Mark Austin is a professor of sociology and also serves on the program faculty of the Urban and Public Affairs PhD program. A good deal of his past and current research has focused on issues related to community and urban sociology examining matters such as perceptions of safety, attitudes about growth and the environment, reactions to crime, and factors related to neighborhood satisfaction. While much of his past research has focused on geographically stable communities, in more recent work he has examined issues related to geographically mobile communities with some of his research dealing with community, historical, and subcultural issues involving motorcyclists in American culture. This has also lead to an interest in edgework, the sociology of risk-taking. Additionally, some of his work has combined the use of photography and survey research.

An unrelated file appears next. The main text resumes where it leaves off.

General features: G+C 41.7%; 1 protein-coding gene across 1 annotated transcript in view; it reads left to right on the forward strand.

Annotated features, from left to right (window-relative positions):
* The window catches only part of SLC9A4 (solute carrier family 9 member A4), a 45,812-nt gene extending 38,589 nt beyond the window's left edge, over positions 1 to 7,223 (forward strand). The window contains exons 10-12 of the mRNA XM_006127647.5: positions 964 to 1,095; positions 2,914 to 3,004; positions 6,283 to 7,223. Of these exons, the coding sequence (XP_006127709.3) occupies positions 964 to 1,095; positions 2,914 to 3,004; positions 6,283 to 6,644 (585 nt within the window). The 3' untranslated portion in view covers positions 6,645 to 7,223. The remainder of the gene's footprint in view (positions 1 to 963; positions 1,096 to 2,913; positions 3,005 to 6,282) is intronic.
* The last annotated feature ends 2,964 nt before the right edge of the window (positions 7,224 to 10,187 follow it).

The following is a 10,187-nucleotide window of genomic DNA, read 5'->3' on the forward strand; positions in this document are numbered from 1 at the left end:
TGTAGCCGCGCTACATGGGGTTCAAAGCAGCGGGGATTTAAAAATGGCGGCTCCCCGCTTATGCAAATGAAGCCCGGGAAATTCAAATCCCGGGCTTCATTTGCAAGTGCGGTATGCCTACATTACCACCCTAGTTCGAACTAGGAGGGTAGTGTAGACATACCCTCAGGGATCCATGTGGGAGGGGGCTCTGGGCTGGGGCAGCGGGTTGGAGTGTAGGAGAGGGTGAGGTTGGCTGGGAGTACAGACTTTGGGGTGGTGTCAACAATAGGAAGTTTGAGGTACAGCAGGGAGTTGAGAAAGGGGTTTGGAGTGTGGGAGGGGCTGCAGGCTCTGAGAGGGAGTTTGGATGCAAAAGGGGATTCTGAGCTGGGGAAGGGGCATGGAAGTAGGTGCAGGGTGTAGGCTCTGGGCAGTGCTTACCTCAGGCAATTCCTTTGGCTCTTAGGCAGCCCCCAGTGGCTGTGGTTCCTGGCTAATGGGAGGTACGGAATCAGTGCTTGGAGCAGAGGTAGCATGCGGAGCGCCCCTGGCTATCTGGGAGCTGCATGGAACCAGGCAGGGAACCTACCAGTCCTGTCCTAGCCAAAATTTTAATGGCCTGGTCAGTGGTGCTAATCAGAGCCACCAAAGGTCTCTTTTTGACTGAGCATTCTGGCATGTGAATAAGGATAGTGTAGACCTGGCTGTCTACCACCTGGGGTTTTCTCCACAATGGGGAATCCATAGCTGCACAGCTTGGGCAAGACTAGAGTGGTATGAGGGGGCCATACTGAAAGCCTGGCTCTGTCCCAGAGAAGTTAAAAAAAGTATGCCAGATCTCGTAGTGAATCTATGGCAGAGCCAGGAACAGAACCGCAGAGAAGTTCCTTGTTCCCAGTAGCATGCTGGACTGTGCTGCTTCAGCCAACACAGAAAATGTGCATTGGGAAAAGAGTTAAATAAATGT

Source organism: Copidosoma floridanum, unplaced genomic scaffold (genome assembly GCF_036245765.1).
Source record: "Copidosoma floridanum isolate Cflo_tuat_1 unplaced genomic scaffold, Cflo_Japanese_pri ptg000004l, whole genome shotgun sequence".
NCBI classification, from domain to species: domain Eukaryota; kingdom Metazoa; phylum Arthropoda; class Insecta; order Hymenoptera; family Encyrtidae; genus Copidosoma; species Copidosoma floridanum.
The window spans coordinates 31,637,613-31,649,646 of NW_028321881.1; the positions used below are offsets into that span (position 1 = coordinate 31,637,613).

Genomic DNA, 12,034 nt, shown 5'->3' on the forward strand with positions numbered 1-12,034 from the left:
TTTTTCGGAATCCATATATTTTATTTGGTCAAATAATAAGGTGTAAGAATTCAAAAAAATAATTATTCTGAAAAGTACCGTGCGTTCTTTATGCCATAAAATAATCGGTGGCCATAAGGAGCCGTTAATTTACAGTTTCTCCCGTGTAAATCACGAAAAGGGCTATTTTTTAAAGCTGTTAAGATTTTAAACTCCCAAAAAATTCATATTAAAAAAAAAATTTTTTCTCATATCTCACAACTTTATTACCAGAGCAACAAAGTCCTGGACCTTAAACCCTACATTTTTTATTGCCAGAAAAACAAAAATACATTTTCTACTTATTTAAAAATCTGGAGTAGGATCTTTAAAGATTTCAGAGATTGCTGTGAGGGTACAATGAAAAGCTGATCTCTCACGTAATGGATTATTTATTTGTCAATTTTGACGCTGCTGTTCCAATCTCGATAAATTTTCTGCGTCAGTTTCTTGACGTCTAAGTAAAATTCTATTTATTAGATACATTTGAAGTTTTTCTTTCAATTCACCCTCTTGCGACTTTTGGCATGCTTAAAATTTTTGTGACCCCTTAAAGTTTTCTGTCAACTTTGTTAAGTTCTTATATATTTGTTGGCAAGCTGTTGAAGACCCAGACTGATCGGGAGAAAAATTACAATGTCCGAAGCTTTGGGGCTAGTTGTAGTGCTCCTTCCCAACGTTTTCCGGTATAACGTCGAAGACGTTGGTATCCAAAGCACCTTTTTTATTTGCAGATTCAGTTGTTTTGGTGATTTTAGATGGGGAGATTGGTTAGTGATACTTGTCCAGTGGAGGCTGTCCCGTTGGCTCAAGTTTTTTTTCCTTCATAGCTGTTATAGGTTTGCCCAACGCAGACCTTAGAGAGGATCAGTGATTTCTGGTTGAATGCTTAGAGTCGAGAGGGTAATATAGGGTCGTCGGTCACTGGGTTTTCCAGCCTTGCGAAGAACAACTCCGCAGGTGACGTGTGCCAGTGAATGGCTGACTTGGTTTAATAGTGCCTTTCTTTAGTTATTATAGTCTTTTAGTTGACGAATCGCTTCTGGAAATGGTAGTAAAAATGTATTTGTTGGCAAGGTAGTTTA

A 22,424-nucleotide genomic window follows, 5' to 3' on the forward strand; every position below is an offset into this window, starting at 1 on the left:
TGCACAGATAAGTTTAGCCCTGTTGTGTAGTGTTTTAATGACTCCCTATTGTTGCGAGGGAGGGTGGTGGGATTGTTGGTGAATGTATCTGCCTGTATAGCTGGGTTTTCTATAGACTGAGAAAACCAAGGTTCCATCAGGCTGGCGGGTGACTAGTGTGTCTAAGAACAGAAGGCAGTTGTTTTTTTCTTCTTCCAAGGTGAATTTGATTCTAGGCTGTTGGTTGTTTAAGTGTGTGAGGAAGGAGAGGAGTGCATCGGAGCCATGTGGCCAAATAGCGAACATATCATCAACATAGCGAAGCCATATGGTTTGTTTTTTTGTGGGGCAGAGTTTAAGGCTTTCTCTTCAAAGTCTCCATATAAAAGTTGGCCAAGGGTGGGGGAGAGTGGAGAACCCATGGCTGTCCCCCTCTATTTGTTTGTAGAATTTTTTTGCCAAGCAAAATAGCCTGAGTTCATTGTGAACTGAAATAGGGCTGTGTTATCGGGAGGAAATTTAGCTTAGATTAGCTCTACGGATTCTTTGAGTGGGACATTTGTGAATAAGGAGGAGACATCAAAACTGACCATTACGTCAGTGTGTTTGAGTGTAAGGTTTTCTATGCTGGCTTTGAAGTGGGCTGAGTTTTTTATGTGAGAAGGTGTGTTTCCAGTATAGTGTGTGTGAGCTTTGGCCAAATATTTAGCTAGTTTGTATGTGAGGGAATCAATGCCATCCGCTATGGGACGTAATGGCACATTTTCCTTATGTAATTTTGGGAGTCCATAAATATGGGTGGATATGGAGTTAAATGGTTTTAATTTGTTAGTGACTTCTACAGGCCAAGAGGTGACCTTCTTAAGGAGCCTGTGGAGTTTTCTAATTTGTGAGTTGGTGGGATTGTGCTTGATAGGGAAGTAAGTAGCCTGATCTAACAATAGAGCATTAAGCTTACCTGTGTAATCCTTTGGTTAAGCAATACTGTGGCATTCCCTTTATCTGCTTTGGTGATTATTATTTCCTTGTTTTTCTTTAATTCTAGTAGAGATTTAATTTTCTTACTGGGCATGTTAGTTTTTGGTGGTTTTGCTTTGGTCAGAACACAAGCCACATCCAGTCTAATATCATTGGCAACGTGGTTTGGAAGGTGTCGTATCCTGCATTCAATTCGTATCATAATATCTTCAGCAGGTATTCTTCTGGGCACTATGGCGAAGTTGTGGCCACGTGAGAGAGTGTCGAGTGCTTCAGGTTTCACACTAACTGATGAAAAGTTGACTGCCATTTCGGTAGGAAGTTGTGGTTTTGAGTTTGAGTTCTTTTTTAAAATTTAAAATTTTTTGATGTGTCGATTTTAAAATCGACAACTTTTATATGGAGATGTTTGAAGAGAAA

He has received the College of Arts and Sciences Distinguished Faculty Award for Teaching and the President’s Distinguished Award for Teaching.
He is an avid touring motorcyclists, as one might guess from some of his academic work. Additionally, he spends time caring for rescue and foster dogs.
Fear of Crime